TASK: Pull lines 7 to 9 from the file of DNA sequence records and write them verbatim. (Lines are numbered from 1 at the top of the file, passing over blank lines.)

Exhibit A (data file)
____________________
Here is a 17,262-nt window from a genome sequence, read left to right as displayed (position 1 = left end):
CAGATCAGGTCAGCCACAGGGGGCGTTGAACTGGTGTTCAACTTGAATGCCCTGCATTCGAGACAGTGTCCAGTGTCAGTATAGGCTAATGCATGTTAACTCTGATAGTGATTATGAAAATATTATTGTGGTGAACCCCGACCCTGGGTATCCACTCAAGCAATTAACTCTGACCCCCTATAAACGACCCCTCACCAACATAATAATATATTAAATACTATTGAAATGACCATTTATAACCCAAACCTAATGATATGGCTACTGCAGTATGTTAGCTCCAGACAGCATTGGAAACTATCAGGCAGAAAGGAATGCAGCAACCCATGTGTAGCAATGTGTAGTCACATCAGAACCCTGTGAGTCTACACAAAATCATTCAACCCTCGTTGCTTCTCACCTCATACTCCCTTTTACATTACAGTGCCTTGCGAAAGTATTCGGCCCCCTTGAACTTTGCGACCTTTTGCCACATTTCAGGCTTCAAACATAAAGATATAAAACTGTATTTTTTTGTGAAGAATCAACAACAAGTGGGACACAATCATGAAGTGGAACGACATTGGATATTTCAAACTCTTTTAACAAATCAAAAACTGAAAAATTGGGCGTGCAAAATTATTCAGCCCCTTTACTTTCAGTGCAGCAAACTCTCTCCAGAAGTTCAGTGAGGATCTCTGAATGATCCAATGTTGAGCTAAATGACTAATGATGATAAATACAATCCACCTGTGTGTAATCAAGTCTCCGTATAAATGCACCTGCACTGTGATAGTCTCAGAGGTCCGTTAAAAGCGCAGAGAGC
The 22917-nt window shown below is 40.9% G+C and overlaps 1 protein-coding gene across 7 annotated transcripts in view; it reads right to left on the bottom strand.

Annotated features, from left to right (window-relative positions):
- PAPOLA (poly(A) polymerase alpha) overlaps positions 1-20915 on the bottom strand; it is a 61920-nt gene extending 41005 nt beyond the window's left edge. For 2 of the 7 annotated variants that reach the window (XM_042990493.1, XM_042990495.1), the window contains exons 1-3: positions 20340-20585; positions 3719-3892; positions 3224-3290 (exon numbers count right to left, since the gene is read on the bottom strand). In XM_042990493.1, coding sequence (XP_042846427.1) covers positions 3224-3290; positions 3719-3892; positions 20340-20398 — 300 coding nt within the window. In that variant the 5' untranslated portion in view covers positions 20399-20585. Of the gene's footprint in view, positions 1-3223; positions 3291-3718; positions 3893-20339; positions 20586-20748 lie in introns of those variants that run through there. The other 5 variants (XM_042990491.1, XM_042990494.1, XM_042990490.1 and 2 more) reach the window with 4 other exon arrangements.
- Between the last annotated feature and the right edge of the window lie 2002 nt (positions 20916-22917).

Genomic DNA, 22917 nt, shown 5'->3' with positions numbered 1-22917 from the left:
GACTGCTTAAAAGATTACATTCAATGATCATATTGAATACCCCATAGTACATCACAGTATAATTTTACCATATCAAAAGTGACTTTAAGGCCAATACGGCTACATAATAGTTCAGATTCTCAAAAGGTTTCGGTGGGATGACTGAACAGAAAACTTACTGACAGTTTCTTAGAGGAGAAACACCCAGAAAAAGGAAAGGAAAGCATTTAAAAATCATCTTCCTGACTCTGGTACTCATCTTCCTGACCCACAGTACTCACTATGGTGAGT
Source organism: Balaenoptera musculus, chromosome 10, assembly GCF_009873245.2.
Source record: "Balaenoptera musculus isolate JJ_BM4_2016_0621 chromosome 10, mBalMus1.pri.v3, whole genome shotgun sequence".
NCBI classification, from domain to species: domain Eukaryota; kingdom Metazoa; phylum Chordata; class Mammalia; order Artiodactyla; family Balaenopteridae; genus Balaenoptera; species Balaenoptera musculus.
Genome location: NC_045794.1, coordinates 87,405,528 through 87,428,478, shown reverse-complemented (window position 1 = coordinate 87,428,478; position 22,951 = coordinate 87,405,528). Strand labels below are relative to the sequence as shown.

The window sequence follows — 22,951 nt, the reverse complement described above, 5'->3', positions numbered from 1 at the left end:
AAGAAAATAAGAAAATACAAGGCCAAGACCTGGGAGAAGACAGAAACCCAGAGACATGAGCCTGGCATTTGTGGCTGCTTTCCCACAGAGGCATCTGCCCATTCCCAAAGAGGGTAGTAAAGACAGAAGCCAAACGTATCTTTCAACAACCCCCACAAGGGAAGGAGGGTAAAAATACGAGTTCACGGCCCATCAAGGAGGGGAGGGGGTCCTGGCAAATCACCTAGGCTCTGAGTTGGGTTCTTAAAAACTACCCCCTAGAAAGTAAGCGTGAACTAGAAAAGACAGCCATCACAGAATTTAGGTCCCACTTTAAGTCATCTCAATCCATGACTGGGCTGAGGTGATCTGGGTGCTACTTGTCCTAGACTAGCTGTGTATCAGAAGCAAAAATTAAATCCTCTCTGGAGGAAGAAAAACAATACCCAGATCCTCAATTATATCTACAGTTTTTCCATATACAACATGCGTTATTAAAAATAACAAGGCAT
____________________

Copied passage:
Genomic DNA, 22917 nt, shown 5'->3' with positions numbered 1-22917 from the left:
GACTGCTTAAAAGATTACATTCAATGATCATATTGAATACCCCATAGTACATCACAGTATAATTTTACCATATCAAAAGTGACTTTAAGGCCAATACGGCTACATAATAGTTCAGATTCTCAAAAGGTTTCGGTGGGATGACTGAACAGAAAACTTACTGACAGTTTCTTAGAGGAGAAACACCCAGAAAAAGGAAAGGAAAGCATTTAAAAATCATCTTCCTGACTCTGGTACTCATCTTCCTGACCCACAGTACTCACTATGGTGAGT
Source organism: Balaenoptera musculus, chromosome 10, assembly GCF_009873245.2.